For the average gamer, Yakuza is likely one of those series you have occasionally seen but never been pushed into playing. At first glance, it’s easy to mistake this for a lesser man’s Grand Theft Auto, with more Japanese flavouring thrown in. This couldn’t be further from the truth, and this latest iteration of the series is one of the strongest to date.
Serving as a prequel to the main series, Yakuza 0 sees protagonists Kazuma Kiryu and Goro Majima becoming tied up in a “Vacant Lot” power struggle between several shadowy organisations. However, after Kiryu is suspected of murder and Goro refuses to assassinate a seemingly innocent target, each is forced to go on the run from those they once served.
The actual core story to Yakuza 0 proves to be one of its strongest selling points. With excellent voice acting and cutscenes which rival the Metal Gear games in terms of execution and quality, it manages to remain thoroughly engaging despite the inherent goofiness of certain scenes or ideas. This is particularly true with Goro, with an introduction which is dripping with a vast number of overplayed tropes, but manages to pull them off with such a straight faced manner that it becomes endearing. Blocking, suplexing and countering here never gets old, and just as you tire of one move another one will arise for you to have fun with.
However, as great as the storytelling truly is, the core combat is the icing on the cake, playing out like the love-child of Tekken and Sleeping Dogs. Flashy, colourful and obscenely over-the-top it can leave you spin-kicking six people at a time, or pitching a man out of a six story window via a super-move. The sheer variety of weapons and techniques ranges from gritty to insane, as you can end up wielding anything from a switchblade to an honest-to-Conan broadsword or giant fan.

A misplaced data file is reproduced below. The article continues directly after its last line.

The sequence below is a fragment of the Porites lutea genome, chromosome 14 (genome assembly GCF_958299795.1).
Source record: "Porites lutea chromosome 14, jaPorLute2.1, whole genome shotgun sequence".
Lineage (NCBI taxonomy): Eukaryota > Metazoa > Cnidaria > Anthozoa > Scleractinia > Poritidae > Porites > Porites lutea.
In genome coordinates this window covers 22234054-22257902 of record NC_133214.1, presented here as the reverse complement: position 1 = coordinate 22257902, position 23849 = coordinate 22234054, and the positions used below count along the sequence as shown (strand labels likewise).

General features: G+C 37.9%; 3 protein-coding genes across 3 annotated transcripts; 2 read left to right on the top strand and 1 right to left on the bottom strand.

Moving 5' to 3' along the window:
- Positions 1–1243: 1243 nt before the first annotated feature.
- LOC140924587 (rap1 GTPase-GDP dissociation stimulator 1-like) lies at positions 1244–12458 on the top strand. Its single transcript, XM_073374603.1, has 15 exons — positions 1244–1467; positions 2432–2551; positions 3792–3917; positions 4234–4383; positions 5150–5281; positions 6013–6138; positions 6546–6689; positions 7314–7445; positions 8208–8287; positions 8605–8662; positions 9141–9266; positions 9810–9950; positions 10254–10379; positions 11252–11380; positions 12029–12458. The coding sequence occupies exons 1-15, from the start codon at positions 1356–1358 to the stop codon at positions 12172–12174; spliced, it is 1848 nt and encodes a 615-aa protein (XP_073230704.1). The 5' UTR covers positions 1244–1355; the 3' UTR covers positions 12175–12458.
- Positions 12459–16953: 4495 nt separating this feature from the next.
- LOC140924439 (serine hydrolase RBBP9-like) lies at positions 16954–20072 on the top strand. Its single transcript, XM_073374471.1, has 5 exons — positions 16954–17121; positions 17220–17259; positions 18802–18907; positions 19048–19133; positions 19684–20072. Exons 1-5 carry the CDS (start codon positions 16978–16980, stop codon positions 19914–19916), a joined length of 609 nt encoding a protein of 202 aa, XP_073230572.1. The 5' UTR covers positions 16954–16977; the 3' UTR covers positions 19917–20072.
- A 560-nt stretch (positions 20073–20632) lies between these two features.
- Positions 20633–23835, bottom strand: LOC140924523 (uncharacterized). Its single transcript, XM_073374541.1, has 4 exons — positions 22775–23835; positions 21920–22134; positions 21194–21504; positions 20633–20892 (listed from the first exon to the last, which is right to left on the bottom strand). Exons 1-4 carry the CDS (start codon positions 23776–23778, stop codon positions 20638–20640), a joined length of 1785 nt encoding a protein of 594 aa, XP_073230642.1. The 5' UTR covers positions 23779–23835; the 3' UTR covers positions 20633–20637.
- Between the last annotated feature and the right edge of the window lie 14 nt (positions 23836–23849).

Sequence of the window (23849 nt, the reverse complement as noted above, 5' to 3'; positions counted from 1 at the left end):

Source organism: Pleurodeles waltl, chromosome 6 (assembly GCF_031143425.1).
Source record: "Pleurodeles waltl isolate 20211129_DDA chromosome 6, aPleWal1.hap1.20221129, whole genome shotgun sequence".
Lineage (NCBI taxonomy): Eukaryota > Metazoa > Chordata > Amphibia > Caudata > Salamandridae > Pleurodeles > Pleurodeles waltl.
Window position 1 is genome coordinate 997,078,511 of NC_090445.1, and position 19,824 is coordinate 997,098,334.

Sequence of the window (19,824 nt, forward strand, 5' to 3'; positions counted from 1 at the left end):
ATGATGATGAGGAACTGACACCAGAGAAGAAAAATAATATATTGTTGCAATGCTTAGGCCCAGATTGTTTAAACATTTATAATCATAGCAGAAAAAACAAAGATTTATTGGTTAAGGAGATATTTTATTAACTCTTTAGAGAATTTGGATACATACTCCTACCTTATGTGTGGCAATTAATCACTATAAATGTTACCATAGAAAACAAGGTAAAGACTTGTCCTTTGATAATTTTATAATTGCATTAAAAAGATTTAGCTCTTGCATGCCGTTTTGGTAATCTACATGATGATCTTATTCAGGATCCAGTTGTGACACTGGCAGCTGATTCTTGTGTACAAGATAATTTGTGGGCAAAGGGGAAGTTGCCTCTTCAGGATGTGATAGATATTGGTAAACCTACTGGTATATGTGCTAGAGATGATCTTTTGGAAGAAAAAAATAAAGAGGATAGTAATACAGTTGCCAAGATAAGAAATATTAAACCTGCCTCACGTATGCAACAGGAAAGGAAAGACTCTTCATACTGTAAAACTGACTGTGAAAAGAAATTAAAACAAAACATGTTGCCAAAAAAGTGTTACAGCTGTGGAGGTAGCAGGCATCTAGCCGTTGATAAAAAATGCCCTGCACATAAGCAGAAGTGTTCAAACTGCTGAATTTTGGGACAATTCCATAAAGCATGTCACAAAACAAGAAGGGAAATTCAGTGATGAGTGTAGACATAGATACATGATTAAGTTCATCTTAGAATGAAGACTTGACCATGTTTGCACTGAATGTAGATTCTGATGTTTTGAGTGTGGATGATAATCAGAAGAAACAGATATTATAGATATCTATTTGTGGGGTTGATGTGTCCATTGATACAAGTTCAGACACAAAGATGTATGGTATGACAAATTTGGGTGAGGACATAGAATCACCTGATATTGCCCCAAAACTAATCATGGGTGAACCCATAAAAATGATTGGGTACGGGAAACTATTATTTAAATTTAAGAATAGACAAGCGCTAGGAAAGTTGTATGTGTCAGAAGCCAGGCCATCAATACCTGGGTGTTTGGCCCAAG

Even if you do become tired of punching people, there are also a multitude of mini-games and secondary quests to keep you entertained. This is arguably what the series is best known for as it helps to bring the world to life, permitting you do to anything from own real estate and protection rackets to bowling and pool. Each has been so well designed they could have stood out as a solo-title without any complaints, but even atop of them you have arcades running a few classic titles. Really, at almost any time you can run into a set of doors beneath the SEGA logo on the street and boot up a game of Space Harrier.
However, there are a few issues which definitely holds this back from perfection. A big one proves to be its surprising restrictive nature. While this seems at first as if it might be an open world experience, the game has many areas blocked off by invisible walls. In addition to this, gameplay sequences can be limited to mere minutes long fights between lengthy cutscenes which, while thoroughly entertaining, have the habit of overwhelming the game itself.
This is only further harmed by an obvious upgrade in terms of graphics, as Yakuza 0 was originally intended for the Playstation 3. So, while the characters themselves are presented in all their high definition glory, they’re often waltzing about low resolution backdrops and cardboard buildings. None of this manages to kill the game, but it makes the experience increasingly tiresome at several crucial points. Plus, and it has to be said, more than a few mini-games enter some rather questionable territory by Western standards at times, especially the phone sex options. Yes, that’s actually in there.
Still, while it is certainly flawed in places and stumbles into a few major personal peeves, Yakuza 0 nevertheless manages to make it all work in the end. Between extremely tight combat, two engaging storylines and excellent voice acting across the board, it’s definitely an outing any Playstation 4 owner should look into. Well, unless you hate subtitles, anyway.
YAKUZA 0 / DEVELOPER & PUBLISHER: SEGA / PLATFORM: PLAYSTATION 3, PLAYSTATION 4 / RELEASE DATE: OUT NOW